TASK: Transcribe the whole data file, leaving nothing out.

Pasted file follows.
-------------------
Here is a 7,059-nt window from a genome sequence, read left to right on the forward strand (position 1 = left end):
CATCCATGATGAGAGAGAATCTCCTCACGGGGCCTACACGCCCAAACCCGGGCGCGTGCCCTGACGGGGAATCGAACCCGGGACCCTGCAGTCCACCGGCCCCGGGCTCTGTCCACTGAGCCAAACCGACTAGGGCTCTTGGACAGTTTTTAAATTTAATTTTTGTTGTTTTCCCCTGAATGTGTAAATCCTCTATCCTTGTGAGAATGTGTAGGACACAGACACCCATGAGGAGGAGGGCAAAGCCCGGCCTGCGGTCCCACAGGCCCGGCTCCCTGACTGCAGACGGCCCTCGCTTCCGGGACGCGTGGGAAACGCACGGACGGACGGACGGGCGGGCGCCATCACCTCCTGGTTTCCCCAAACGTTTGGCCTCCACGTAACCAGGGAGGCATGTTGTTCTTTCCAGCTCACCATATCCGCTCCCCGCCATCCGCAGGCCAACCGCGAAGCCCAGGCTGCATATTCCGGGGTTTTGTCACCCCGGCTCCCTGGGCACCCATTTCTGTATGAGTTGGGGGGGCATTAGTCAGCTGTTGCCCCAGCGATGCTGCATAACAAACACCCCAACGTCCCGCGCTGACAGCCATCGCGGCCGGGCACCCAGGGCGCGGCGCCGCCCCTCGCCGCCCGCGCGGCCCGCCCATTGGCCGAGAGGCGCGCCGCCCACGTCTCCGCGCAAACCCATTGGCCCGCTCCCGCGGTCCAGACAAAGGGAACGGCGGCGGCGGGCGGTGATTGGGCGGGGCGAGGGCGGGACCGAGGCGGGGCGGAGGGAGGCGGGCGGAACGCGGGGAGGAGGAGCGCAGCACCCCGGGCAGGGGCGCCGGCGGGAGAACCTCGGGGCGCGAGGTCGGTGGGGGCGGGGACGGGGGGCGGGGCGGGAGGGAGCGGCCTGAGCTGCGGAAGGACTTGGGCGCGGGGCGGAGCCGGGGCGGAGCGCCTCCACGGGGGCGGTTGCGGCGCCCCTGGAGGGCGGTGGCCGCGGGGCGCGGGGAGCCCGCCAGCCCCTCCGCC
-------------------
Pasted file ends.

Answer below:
Here is a 7,059-nt window from a genome sequence, read left to right on the forward strand (position 1 = left end):
CATCCATGATGAGAGAGAATCTCCTCACGGGGCCTACACGCCCAAACCCGGGCGCGTGCCCTGACGGGGAATCGAACCCGGGACCCTGCAGTCCACCGGCCCCGGGCTCTGTCCACTGAGCCAAACCGACTAGGGCTCTTGGACAGTTTTTAAATTTAATTTTTGTTGTTTTCCCCTGAATGTGTAAATCCTCTATCCTTGTGAGAATGTGTAGGACACAGACACCCATGAGGAGGAGGGCAAAGCCCGGCCTGCGGTCCCACAGGCCCGGCTCCCTGACTGCAGACGGCCCTCGCTTCCGGGACGCGTGGGAAACGCACGGACGGACGGACGGGCGGGCGCCATCACCTCCTGGTTTCCCCAAACGTTTGGCCTCCACGTAACCAGGGAGGCATGTTGTTCTTTCCAGCTCACCATATCCGCTCCCCGCCATCCGCAGGCCAACCGCGAAGCCCAGGCTGCATATTCCGGGGTTTTGTCACCCCGGCTCCCTGGGCACCCATTTCTGTATGAGTTGGGGGGGCATTAGTCAGCTGTTGCCCCAGCGATGCTGCATAACAAACACCCCAACGTCCCGCGCTGACAGCCATCGCGGCCGGGCACCCAGGGCGCGGCGCCGCCCCTCGCCGCCCGCGCGGCCCGCCCATTGGCCGAGAGGCGCGCCGCCCACGTCTCCGCGCAAACCCATTGGCCCGCTCCCGCGGTCCAGACAAAGGGAACGGCGGCGGCGGGCGGTGATTGGGCGGGGCGAGGGCGGGACCGAGGCGGGGCGGAGGGAGGCGGGCGGAACGCGGGGAGGAGGAGCGCAGCACCCCGGGCAGGGGCGCCGGCGGGAGAACCTCGGGGCGCGAGGTCGGTGGGGGCGGGGACGGGGGGCGGGGCGGGAGGGAGCGGCCTGAGCTGCGGAAGGACTTGGGCGCGGGGCGGAGCCGGGGCGGAGCGCCTCCACGGGGGCGGTTGCGGCGCCCCTGGAGGGCGGTGGCCGCGGGGCGCGGGGAGCCCGCCAGCCCCTCCGCC